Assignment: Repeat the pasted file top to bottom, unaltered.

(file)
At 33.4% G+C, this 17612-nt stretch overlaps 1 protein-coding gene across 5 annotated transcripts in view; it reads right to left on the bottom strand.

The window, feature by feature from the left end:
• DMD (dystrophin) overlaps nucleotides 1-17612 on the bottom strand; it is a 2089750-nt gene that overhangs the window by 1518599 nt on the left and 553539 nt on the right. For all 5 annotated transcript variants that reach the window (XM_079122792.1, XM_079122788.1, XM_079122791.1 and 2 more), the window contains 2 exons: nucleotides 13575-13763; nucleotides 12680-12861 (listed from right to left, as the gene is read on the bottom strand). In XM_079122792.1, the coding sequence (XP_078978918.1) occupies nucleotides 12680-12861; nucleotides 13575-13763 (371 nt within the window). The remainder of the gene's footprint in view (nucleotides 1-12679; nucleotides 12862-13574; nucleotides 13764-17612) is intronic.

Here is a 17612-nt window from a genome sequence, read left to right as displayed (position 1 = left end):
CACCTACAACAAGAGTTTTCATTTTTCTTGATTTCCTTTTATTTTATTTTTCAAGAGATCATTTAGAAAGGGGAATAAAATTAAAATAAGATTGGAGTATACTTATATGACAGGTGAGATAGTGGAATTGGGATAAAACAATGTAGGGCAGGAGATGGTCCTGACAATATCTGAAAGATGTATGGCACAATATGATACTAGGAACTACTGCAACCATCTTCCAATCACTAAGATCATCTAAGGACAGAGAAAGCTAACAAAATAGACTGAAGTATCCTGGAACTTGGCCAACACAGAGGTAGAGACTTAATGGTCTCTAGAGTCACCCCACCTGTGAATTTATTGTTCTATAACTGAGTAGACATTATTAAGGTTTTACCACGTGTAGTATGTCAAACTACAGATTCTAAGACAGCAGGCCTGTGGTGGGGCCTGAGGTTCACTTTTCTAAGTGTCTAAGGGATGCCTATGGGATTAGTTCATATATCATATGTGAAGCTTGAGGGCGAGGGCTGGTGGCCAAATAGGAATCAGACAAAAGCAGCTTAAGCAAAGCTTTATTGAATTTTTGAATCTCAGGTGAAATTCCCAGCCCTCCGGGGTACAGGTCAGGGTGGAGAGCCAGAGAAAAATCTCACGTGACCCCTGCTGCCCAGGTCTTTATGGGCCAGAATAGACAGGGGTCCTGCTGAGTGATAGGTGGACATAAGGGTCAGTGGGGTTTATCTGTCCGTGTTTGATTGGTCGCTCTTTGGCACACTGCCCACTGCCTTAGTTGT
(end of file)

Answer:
At 33.4% G+C, this 17612-nt stretch overlaps 1 protein-coding gene across 5 annotated transcripts in view; it reads right to left on the bottom strand.

The window, feature by feature from the left end:
• DMD (dystrophin) overlaps nucleotides 1-17612 on the bottom strand; it is a 2089750-nt gene that overhangs the window by 1518599 nt on the left and 553539 nt on the right. For all 5 annotated transcript variants that reach the window (XM_079122792.1, XM_079122788.1, XM_079122791.1 and 2 more), the window contains 2 exons: nucleotides 13575-13763; nucleotides 12680-12861 (listed from right to left, as the gene is read on the bottom strand). In XM_079122792.1, the coding sequence (XP_078978918.1) occupies nucleotides 12680-12861; nucleotides 13575-13763 (371 nt within the window). The remainder of the gene's footprint in view (nucleotides 1-12679; nucleotides 12862-13574; nucleotides 13764-17612) is intronic.

Here is a 17612-nt window from a genome sequence, read left to right as displayed (position 1 = left end):
CACCTACAACAAGAGTTTTCATTTTTCTTGATTTCCTTTTATTTTATTTTTCAAGAGATCATTTAGAAAGGGGAATAAAATTAAAATAAGATTGGAGTATACTTATATGACAGGTGAGATAGTGGAATTGGGATAAAACAATGTAGGGCAGGAGATGGTCCTGACAATATCTGAAAGATGTATGGCACAATATGATACTAGGAACTACTGCAACCATCTTCCAATCACTAAGATCATCTAAGGACAGAGAAAGCTAACAAAATAGACTGAAGTATCCTGGAACTTGGCCAACACAGAGGTAGAGACTTAATGGTCTCTAGAGTCACCCCACCTGTGAATTTATTGTTCTATAACTGAGTAGACATTATTAAGGTTTTACCACGTGTAGTATGTCAAACTACAGATTCTAAGACAGCAGGCCTGTGGTGGGGCCTGAGGTTCACTTTTCTAAGTGTCTAAGGGATGCCTATGGGATTAGTTCATATATCATATGTGAAGCTTGAGGGCGAGGGCTGGTGGCCAAATAGGAATCAGACAAAAGCAGCTTAAGCAAAGCTTTATTGAATTTTTGAATCTCAGGTGAAATTCCCAGCCCTCCGGGGTACAGGTCAGGGTGGAGAGCCAGAGAAAAATCTCACGTGACCCCTGCTGCCCAGGTCTTTATGGGCCAGAATAGACAGGGGTCCTGCTGAGTGATAGGTGGACATAAGGGTCAGTGGGGTTTATCTGTCCGTGTTTGATTGGTCGCTCTTTGGCACACTGCCCACTGCCTTAGTTGT